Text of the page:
$∥ f ( x ) − [ A k ( x ) − f ∗ ( A k ) ] ∥ = ∥ f ( x ) − [ A k ( x k ) − f ∗ ( A k ) ] + [ A k ( x k ) − A k ( x ) ] ∥ ≤ ∥ f ( x ) − f ( x k ) ∥ + ∥ A k ( x k − x ) ∥ .$
(3)

Take $k→∞$ in (3), by (2) and by Lemma 3.8, we have

$∥ f ( x ) − [ A k ( x ) − f ∗ ( A k ) ] ∥ →0,$

which together with Lemma 3.4(ii) implies

$f(x)∈Ub ( ⋃ A ∈ L ( R n , R m ) [ A ( x ) − f ∗ ( A ) ] ) ∩cl ( co ( ⋃ A ∈ L ( R n , R m ) [ A ( x ) − f ∗ ( A ) ] ) ) .$

Hence, by Lemma 2.6(i), Remark 2.5 and by the definition of biconjugate maps, we have

$f(x)=ISup ⋃ A ∈ L ( R n , R m ) [ A ( x ) − f ∗ ( A ) ] = f ∗ ∗ (x).$
(4)

Finally, we shall show that

$dom f ∗ ∗ =D.$

Indeed, by the proof above, we have $dom f ∗ ∗ ⊇D$. Let $x 0 ∈dom f ∗ ∗$ be arbitrary. By Lemma 3.7, $x 0 ∈ D ¯$. Let $y 0 ∈ f ∗ ∗ ( x 0 )$ and $x∈riD$. Then $(x,f(x)),( x 0 , y 0 )∈epi f ∗ ∗$. For every natural number $k≥1$, put

$x k = 1 k x + ( 1 − 1 k ) x 0 , y k = 1 k f ( x ) + ( 1 − 1 k ) y 0 .$

Obviously, $( x k , y k )→( x 0 , y 0 )$ and $( x k , y k )∈epi f ∗ ∗$, k, since $f ∗ ∗$ is convex. By (4), $f( x k )= f ∗ ∗ ( x k )$ since $x k ∈D$. Hence, $( x k , y k )∈epif$ (k). This fact together with closedness of f implies

$( x 0 , y 0 )∈epif.$

Hence $x 0 ∈D$. Thus, $dom f ∗ ∗ =D$ and then $f= f ∗ ∗$.

$⇐ ̲$: It is immediate from Lemma 3.5. The theorem is proved. □

When $m=1$ and $C= R +$, Theorem 3.9 is the famous Fenchel-Moreau theorem in convex analysis.

## 4 Second-order characterization of convex vector functions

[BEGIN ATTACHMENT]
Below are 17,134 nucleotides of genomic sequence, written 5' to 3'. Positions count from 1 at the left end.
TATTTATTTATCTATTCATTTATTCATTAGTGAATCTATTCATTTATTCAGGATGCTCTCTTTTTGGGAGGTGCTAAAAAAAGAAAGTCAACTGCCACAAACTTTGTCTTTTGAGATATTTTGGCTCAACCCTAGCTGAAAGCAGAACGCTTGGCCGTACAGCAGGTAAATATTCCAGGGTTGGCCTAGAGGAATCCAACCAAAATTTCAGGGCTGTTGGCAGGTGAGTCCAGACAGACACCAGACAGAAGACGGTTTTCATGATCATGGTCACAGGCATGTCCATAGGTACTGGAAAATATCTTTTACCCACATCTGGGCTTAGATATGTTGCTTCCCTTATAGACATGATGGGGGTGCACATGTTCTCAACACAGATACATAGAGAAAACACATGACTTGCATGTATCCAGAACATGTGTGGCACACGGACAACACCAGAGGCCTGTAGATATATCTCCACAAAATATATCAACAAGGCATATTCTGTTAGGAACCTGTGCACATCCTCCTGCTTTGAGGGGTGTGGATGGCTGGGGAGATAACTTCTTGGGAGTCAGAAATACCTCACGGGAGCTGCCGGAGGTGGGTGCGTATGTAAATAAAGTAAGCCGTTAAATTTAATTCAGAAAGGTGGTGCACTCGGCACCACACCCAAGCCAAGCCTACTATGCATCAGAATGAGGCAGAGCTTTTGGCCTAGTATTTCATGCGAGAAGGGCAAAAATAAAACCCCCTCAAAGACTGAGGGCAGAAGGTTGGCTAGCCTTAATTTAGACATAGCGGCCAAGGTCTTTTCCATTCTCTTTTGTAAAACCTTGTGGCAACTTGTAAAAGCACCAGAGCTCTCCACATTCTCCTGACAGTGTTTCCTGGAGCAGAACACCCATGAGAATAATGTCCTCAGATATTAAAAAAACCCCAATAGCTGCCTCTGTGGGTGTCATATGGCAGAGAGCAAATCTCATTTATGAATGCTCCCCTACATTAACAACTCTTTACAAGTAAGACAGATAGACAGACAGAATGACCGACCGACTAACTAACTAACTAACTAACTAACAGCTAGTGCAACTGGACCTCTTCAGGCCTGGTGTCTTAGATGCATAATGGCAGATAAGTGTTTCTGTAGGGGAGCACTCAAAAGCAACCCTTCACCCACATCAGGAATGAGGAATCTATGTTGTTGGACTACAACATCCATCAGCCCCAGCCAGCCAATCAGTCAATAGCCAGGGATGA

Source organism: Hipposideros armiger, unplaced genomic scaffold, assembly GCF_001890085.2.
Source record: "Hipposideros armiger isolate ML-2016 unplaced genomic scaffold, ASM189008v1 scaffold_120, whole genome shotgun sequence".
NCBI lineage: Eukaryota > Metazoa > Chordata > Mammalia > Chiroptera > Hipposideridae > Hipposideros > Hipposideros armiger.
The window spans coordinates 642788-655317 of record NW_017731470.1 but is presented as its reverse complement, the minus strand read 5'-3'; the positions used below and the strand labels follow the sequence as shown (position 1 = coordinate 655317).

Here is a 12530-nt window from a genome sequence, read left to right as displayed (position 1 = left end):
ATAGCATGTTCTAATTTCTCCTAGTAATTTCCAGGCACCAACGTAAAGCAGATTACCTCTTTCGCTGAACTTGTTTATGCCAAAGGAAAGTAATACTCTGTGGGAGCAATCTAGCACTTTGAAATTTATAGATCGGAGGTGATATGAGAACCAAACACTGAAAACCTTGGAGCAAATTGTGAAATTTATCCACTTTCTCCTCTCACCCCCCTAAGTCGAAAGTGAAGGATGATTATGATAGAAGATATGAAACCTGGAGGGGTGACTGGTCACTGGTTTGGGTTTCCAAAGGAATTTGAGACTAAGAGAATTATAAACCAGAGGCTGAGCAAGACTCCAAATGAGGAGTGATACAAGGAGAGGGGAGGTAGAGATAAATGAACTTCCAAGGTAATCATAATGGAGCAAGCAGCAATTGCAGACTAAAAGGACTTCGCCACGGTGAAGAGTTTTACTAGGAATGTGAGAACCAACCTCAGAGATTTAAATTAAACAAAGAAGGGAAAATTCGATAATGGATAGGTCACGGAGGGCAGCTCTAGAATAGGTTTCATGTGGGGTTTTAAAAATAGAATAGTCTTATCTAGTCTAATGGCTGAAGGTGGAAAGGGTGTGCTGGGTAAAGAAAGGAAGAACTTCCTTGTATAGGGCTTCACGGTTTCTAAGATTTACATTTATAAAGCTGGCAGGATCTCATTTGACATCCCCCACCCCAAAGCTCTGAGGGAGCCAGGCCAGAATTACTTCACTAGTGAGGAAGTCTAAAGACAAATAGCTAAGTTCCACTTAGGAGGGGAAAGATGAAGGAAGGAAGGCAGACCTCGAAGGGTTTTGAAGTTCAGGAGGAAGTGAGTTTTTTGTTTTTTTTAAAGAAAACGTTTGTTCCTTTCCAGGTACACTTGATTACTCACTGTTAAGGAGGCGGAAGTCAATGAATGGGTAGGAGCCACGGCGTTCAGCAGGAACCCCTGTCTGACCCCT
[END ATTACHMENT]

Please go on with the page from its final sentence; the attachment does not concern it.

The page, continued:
Let $X,Y$ be real finitely dimensional normed spaces. We denote by $L(X,Y)$ the space of continuous linear maps from X to Y. In $L(X,Y)$ we equip the norm defined by

$∥A∥:=sup { ∥ A ( x ) ∥ : ∥ x ∥ ≤ 1 } ,∀A∈L(X,Y).$

Let $D⊆X$ be a nonempty open set, $x 0 ∈D$, and let $f:D→Y$ be a vector function.

Definition 4.1 

Assume that f is locally Lipschitz. The Clarke generalized derivative of f at $x 0$ is defined as

where $Df( x k )$ denotes the derivative of f at $x k$.

The following definition is suggested by [, Definition 2.1].

Definition 4.2 Assume that f is a vector function of class $C 1 , 1$. The Clarke generalized second-order derivative of f at $x 0$ is defined as

where $D 2 f( x k )$ denotes the second-order derivative of f at $x 0$.

In the remainder of this section, we assume that the ordering cone $C⊆ R m$ is closed and convex.

Definition 4.3 Let $D⊆ R n$ be a nonempty set, and let a map $F:D→L( R n , R m )$. We say that F is monotone with respect to C if

$F(x)(y−x)+F(y)(x−y)⪯0,∀x,y∈D.$

When $m=1$ and $C= R +$, Definition 4.3 collapses to the classical concept of monotonicity.

Now assume that $D⊆ R n$ is a nonempty, convex and open set. Let $F:D→L( R n , R m )$ be a locally Lipschitz map, $x∈D$, $y∈ R n$. We denote by I the largest open line segment satisfying $x+ty∈D$, $∀t∈I$. Define

$Φ(t):=F(x+ty)(y),t∈I.$

Set

$∂ Φ ( t ) ( ϵ ) : = { l ( ϵ ) : l ∈ ∂ Φ ( t ) } , M ( y , y ) : = [ M ( y ) ] ( y ) , ∀ M ∈ L ( R n , L ( R n , R m ) ) , y ∈ R n , ∂ F ( x + t y ) ( y , y ) : = { M ( y , y ) : M ∈ ∂ F ( x + t y ) } .$

We have the following lemma.

Lemma 4.4 $∂Φ(t)(ϵ)⊆ϵ∂F(x+ty)(y,y)$, $∀t∈I$, $ϵ∈R$.

Proof Observe that $Φ=φ∘F∘ψ$, where

$ψ:t↦x+ty,φ:A∈L ( R n , R m ) ↦A(y).$

Since φ is linear and ψ is affine, we have

$∂ ψ ( t ) ( ϵ ) = D ψ ( t ) ( ϵ ) = ϵ y , ∀ t ∈ I , ϵ ∈ R ∂ φ ( A ) ( M ) = D φ ( A ) ( M ) = φ ( M ) = M ( y ) , ∀ A , M ∈ L ( R n , R m ) .$

Then, applying a chain rule in [, Corollary 2.6.6], one obtains

□

Theorem 4.5 Let $D⊆ R n$ be a nonempty, convex and open set, and let $F:D→L( R n , R m )$ be a locally Lipschitz map. Then the following statements are equivalent:

1. (i)

F is monotone with respect to C.

2. (ii)

For every $x∈D$ at which F is differentiable,

$DF(x)(u,u)∈C,∀u∈ R n .$
3. (iii)

For every $x∈D$, $A∈∂F(x)$,

$A(u,u)∈C,∀u∈ R n .$

Proof $( i ) ⇒ ( ii ) ̲$ Let $x∈D$ at which F is differentiable, and let $u∈ R n$ be arbitrary. Let ${ t k } k$ be a positive sequence converging to 0. Since F is monotone with respect to C, we have